Cyberbullying and social networks
The EIS recognises the importance and value of social networks and the Annual General meeting in 2007 agreed a policy on Social Networking.
This policy advised teachers of difficulties in communicating on social network sites with pupils or students and advised that any e-mail communication on homework or curricular matters should be through local authority/college e-mail addresses and not private addresses. Nevertheless the EIS recognises that internet communication offers many benefits, including benefits to teaching and lecturing.
However, the EIS recognises that electronic communication brings dangers as well as opportunities. There has been a significant growth in cases where teachers and lecturers have been subject to intimidating or threatening behaviour, gratuitous attacks on their professional standing and unacceptable innuendo regarding their private lives.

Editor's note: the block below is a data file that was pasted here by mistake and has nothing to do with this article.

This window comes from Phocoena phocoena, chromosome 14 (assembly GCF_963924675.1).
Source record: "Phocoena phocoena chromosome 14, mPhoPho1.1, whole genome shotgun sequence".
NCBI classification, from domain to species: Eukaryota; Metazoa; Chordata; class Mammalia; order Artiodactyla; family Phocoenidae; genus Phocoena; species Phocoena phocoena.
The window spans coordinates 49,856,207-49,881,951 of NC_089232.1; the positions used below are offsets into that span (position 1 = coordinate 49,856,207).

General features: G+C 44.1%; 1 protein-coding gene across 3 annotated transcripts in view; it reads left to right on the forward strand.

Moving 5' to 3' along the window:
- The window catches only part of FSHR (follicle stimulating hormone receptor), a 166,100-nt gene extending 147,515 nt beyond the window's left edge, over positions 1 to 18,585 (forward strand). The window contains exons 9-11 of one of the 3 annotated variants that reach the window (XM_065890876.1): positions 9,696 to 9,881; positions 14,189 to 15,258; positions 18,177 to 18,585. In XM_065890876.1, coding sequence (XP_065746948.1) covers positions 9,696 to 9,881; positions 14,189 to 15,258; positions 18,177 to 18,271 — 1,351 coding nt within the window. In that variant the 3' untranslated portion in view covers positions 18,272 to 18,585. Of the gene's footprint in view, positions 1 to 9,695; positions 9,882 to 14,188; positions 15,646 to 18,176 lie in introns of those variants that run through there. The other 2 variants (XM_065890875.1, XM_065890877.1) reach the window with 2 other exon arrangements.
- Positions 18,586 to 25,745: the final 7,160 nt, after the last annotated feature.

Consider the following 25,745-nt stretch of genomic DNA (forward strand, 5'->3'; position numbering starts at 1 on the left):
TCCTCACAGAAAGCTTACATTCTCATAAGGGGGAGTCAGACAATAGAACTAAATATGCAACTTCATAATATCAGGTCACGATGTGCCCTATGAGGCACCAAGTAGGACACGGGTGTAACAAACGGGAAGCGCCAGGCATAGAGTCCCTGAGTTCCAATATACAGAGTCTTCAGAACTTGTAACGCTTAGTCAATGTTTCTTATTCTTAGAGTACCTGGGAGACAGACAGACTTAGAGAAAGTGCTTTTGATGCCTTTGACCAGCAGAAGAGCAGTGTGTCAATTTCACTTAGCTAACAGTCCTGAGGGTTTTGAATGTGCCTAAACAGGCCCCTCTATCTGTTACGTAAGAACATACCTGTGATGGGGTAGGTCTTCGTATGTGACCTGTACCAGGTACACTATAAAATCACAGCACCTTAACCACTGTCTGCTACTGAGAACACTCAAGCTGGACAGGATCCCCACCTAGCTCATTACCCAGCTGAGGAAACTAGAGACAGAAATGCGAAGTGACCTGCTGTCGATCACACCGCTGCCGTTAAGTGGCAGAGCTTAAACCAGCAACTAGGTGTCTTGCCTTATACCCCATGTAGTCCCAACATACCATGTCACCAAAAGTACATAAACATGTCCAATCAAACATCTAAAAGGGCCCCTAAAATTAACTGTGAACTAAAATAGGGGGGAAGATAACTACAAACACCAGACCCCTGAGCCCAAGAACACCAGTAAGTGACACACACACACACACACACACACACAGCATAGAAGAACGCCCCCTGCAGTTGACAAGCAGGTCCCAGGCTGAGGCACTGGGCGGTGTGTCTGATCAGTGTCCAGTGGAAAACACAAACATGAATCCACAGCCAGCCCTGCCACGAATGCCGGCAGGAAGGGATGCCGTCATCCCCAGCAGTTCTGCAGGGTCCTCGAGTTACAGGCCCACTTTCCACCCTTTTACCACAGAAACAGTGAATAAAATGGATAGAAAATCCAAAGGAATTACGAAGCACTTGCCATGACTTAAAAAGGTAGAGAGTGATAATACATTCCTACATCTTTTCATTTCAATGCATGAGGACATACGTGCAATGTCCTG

The EIS will support members who are subject to abuse and cyberbullying. We welcome proposed changes in the Criminal Justice Bill which will make it easier for the Police to bring charges against perpetrators.
There is also a need to consider action against unedited sites. While we have issues with edited sites, particularly Rate my teacher and certain blogs, such sites are responsible in law for material posted on them.
Unedited sites like Bebo, You Tube and Facebook have no editorial liability and become liable if they refuse to remove postings.